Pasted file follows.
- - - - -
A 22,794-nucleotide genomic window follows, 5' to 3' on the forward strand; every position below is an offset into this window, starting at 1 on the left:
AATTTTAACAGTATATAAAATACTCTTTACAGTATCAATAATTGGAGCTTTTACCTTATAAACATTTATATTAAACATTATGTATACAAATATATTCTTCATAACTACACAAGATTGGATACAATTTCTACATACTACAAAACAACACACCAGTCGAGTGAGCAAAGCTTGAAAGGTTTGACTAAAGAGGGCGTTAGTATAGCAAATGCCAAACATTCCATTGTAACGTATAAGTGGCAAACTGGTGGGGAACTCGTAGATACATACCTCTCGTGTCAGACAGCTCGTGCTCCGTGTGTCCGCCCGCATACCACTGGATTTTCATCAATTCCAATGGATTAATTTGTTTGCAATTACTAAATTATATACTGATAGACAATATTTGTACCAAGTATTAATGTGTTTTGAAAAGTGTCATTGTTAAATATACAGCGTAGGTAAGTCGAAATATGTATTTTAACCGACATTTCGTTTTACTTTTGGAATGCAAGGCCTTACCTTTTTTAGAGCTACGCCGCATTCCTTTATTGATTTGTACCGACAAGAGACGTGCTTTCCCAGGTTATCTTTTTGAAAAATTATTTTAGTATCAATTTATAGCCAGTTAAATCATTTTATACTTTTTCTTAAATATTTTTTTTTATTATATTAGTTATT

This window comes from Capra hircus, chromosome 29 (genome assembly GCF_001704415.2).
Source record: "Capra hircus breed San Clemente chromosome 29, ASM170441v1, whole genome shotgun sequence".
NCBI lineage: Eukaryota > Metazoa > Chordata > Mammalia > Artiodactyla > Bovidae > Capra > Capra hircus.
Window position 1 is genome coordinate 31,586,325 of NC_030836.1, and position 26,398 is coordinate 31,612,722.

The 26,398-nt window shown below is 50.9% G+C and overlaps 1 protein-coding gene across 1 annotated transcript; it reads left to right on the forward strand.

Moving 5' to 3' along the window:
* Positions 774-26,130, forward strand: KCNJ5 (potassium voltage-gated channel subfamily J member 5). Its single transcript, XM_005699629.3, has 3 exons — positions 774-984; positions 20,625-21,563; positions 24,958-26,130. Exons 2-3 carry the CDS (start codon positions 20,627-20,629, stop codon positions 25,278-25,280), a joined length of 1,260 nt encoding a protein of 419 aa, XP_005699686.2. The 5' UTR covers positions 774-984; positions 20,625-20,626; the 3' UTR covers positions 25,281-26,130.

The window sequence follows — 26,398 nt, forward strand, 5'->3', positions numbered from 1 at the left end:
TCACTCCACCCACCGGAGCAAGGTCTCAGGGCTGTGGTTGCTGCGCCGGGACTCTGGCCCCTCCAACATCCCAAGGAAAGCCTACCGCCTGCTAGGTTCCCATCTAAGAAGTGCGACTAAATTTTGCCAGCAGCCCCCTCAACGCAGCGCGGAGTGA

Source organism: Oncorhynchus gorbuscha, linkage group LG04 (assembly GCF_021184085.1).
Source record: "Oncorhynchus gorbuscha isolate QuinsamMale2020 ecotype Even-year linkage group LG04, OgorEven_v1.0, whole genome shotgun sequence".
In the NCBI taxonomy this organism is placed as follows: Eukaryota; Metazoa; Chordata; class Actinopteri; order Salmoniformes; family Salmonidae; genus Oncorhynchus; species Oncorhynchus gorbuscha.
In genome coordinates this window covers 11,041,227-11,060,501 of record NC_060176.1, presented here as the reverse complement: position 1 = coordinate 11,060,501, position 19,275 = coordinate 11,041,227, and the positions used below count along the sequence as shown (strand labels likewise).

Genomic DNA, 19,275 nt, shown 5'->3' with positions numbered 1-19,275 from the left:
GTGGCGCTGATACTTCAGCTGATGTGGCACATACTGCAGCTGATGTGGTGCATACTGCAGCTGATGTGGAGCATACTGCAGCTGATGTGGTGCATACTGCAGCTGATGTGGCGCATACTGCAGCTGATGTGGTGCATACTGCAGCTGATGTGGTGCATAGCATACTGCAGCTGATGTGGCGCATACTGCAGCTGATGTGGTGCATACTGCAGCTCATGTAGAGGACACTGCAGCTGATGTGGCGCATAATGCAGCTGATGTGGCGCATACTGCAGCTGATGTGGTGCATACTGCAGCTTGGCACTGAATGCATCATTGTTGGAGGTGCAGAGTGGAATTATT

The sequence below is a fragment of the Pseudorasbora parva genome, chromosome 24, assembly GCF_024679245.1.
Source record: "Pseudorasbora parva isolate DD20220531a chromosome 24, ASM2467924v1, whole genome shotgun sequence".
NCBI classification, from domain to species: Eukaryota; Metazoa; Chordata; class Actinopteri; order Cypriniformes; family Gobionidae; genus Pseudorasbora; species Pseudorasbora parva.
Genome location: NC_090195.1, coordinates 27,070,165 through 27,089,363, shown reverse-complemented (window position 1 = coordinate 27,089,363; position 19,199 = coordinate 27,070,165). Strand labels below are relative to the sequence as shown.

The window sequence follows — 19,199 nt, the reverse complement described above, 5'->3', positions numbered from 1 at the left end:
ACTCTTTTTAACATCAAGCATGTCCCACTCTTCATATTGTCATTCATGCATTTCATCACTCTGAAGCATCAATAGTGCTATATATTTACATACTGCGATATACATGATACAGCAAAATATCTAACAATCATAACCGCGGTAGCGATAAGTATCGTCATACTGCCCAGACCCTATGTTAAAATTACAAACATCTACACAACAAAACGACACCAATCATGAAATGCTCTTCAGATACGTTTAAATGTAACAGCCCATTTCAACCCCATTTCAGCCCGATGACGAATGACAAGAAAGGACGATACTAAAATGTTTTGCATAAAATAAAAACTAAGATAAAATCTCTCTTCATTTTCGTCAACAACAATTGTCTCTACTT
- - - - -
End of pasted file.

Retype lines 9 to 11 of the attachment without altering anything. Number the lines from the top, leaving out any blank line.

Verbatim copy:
* Positions 774-26,130, forward strand: KCNJ5 (potassium voltage-gated channel subfamily J member 5). Its single transcript, XM_005699629.3, has 3 exons — positions 774-984; positions 20,625-21,563; positions 24,958-26,130. Exons 2-3 carry the CDS (start codon positions 20,627-20,629, stop codon positions 25,278-25,280), a joined length of 1,260 nt encoding a protein of 419 aa, XP_005699686.2. The 5' UTR covers positions 774-984; positions 20,625-20,626; the 3' UTR covers positions 25,281-26,130.

The window sequence follows — 26,398 nt, forward strand, 5'->3', positions numbered from 1 at the left end:
TCACTCCACCCACCGGAGCAAGGTCTCAGGGCTGTGGTTGCTGCGCCGGGACTCTGGCCCCTCCAACATCCCAAGGAAAGCCTACCGCCTGCTAGGTTCCCATCTAAGAAGTGCGACTAAATTTTGCCAGCAGCCCCCTCAACGCAGCGCGGAGTGA